Defeat despite heroics at Old Trafford

Posted by Jon Keen

Reading's nascent FA Cup run ended, as most predicted, at Old Trafford as they were beaten 2-1 by Manchester United Monday. But the Royals can hold their heads up after their heroics, where they made one of the best teams in the world work all the way, as well as forcing them to resort to some cringe-worthy time-wasting antics as they tried to run the clock down with Reading taking the game to them and pressing for a late equaliser.

-- United hold off Reading
-- Video: Ferguson comments

As expected, Brian McDermott started his "Cup team", a 4-4-2 setup to with Adam Le Fondre and Noel Hunt up front together, with a number of other changes from his current first-choice Premier League starters. Although this certainly wasn't a reserve team - every starter Monday had done so in the league this season - it was certainly a case of continuing to keep faith in some "fringe" players and continuing to give them a chance in the Cup.

It was clear from the start that Reading were determined to hassle and harry United, and they did this from the start, playing a high line and trying to deny the home team time or space on the ball. United, chasing a treble, are too good for that though, and could easily have been three up within the first five minutes. That they weren't was largely down to Adam Federici, who had an outstanding game and made a series of fine saves, including a superb double-save midway through the first half.

As well as Federici's heroics, the Reading defence were immense all evening, throwing themselves in front of shots and stifling the many United chances, and succeeded in keeping United at bay throughout the first half. Although the first half wasn't pretty watching for Reading fans - as United had the bulk of possession and the best chances - Reading certainly weren't out of it as they had decent attacking possession themselves and weren’t scared to take the game to United at every opportunity.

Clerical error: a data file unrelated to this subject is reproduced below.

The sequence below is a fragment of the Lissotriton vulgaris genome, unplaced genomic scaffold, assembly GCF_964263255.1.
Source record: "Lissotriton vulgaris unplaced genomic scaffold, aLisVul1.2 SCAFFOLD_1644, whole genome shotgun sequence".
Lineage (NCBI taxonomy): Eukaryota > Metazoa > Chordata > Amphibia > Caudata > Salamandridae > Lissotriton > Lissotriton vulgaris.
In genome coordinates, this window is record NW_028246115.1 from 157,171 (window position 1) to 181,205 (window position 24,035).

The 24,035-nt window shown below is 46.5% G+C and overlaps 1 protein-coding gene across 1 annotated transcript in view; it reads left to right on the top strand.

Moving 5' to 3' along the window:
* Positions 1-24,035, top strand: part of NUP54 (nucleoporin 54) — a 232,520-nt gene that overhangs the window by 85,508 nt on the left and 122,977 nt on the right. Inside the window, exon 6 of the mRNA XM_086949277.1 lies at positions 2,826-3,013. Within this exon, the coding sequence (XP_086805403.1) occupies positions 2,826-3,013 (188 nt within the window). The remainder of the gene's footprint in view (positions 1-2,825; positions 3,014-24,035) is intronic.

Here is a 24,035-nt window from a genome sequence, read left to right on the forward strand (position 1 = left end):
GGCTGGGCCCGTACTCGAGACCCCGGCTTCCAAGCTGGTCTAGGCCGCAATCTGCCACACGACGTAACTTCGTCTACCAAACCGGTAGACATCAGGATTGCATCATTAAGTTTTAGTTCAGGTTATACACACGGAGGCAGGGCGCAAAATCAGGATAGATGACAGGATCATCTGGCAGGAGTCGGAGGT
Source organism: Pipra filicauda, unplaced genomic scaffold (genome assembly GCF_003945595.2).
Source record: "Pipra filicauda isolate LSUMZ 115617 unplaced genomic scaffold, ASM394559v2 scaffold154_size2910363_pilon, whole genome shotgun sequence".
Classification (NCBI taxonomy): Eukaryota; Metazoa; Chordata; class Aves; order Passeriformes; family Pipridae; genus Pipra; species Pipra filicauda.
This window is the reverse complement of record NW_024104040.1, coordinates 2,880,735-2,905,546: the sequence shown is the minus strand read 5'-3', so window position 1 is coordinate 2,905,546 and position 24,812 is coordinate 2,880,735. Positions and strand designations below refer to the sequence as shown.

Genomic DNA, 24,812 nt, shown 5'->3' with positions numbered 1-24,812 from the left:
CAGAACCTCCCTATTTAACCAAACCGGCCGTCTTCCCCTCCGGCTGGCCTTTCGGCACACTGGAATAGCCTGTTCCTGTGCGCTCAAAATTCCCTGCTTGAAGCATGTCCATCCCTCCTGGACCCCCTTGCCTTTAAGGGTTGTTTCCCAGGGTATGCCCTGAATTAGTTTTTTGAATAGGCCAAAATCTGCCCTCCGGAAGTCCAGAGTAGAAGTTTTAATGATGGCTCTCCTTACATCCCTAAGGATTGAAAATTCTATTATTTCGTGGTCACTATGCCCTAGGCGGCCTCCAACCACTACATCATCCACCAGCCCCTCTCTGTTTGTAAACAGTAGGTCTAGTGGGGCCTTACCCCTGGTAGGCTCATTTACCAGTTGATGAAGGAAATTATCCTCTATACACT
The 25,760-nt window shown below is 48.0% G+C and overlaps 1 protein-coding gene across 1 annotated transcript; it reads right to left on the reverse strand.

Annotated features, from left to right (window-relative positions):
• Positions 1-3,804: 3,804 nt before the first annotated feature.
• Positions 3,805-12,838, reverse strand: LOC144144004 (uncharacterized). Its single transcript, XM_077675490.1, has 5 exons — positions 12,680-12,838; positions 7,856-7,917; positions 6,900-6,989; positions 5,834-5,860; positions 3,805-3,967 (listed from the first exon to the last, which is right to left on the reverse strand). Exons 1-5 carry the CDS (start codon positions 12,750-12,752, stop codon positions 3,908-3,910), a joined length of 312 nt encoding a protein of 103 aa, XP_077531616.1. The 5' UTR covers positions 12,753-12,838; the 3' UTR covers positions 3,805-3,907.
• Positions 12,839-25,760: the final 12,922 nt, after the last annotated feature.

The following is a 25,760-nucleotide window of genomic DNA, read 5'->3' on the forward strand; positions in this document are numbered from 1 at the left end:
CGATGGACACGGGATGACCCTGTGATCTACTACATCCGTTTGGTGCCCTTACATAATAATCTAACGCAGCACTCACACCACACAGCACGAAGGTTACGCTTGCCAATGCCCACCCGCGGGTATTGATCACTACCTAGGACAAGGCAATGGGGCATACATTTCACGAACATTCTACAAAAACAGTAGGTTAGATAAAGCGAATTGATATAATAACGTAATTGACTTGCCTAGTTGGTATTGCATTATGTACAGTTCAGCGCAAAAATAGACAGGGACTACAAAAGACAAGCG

Just before half-time, one of the most significant events of the night took place, with Nani coming on to replace the injured Phil Jones, who had looked increasingly ineffective at right back. From that moment, United looked much better, and Nani was to have a significant effect on the result.

The second half started much as the first half had, with United flooding forward and applying pressure on the Reading goal, but again Federici and his defence kept them at bay. But it was increasingly clear as the match went on United's grip was tightening further and further. Reading were looking more and more tired, with their defensive line pushed back ever deeper, as they found it progressively harder to get the ball away and relieve the pressure.

A goal was inevitably coming, and it did after 69 minutes. To Reading’s credit, they had held firm long enough to force Sir Alex Ferguson to bring Robin van Persie off the bench in an effort to break the deadlock six minutes earlier. While Reading were soaking up the pressure, they failed to fully clear the ball, and it was played to Nani, who slammed it past Federici. Heads were down and the result looked certain now, and doubly so after Hernandez glanced a near-post header past Federici just three minutes later.

But between these goals Reading had had arguably their best chance of the game, but Le Fondre was unable to beat David De Gea with a firm volley. But, of course, this is Reading, who never know when they're beaten, so once they were two goals down they somehow found themselves able to play with more freedom, attacking whenever possible and worrying United at the back.

Sloppy marking allowed Jobi McAnuff to pull one back from close range after 80 minutes, while United offered only breaks forward. The last 10 minutes were much more equal, with Reading, although clearly tired out after such a herculean effort, pressing forward constantly but sadly unable to grab the crucial equaliser.

So, the Cup run is over, but no one really expected anything different when the balls were drawn three weeks ago. The financial differences between these clubs meant there was only ever likely to be one winner, but the important thing was that Reading emerged with heads held high and spirits intact, having made a real game of it and making Manchester United fight all the way.

The Royals and their supporters can travel home proud, and secure in the knowledge that taking this level of fight and confidence into the next Premier League game, at home to Wigan on Saturday, can only be a good thing – because, in the Premier League scheme of things, a win against Wigan in such a crucial relegation scrap will always be far, far more important than a Cup tie where the odds were always stacked against them.

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